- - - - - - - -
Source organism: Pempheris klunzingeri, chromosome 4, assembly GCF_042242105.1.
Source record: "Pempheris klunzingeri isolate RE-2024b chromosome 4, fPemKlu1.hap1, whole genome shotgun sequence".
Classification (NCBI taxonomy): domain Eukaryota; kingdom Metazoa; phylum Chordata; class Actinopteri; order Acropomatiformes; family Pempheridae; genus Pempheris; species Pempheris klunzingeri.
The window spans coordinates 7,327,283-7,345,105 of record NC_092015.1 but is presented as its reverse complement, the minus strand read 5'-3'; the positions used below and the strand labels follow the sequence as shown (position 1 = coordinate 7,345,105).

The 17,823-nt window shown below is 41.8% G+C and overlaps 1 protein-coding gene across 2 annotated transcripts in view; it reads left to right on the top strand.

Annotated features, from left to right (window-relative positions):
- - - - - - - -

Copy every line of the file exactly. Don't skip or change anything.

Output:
Source organism: Pempheris klunzingeri, chromosome 4, assembly GCF_042242105.1.
Source record: "Pempheris klunzingeri isolate RE-2024b chromosome 4, fPemKlu1.hap1, whole genome shotgun sequence".
Classification (NCBI taxonomy): domain Eukaryota; kingdom Metazoa; phylum Chordata; class Actinopteri; order Acropomatiformes; family Pempheridae; genus Pempheris; species Pempheris klunzingeri.
The window spans coordinates 7,327,283-7,345,105 of record NC_092015.1 but is presented as its reverse complement, the minus strand read 5'-3'; the positions used below and the strand labels follow the sequence as shown (position 1 = coordinate 7,345,105).

The 17,823-nt window shown below is 41.8% G+C and overlaps 1 protein-coding gene across 2 annotated transcripts in view; it reads left to right on the top strand.

Annotated features, from left to right (window-relative positions):